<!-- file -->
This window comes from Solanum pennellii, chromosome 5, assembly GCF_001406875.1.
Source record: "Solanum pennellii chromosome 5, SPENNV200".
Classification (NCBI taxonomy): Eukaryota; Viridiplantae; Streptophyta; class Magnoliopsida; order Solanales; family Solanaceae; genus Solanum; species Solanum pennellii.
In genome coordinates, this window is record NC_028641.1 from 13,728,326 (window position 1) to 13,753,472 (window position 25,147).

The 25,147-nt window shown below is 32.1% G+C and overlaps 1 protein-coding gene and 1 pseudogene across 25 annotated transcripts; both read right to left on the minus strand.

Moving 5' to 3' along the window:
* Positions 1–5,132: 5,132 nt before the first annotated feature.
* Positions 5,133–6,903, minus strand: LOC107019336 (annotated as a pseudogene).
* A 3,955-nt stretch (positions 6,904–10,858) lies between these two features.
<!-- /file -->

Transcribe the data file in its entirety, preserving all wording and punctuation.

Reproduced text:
This window comes from Solanum pennellii, chromosome 5, assembly GCF_001406875.1.
Source record: "Solanum pennellii chromosome 5, SPENNV200".
Classification (NCBI taxonomy): Eukaryota; Viridiplantae; Streptophyta; class Magnoliopsida; order Solanales; family Solanaceae; genus Solanum; species Solanum pennellii.
In genome coordinates, this window is record NC_028641.1 from 13,728,326 (window position 1) to 13,753,472 (window position 25,147).

The 25,147-nt window shown below is 32.1% G+C and overlaps 1 protein-coding gene and 1 pseudogene across 25 annotated transcripts; both read right to left on the minus strand.

Moving 5' to 3' along the window:
* Positions 1–5,132: 5,132 nt before the first annotated feature.
* Positions 5,133–6,903, minus strand: LOC107019336 (annotated as a pseudogene).
* A 3,955-nt stretch (positions 6,904–10,858) lies between these two features.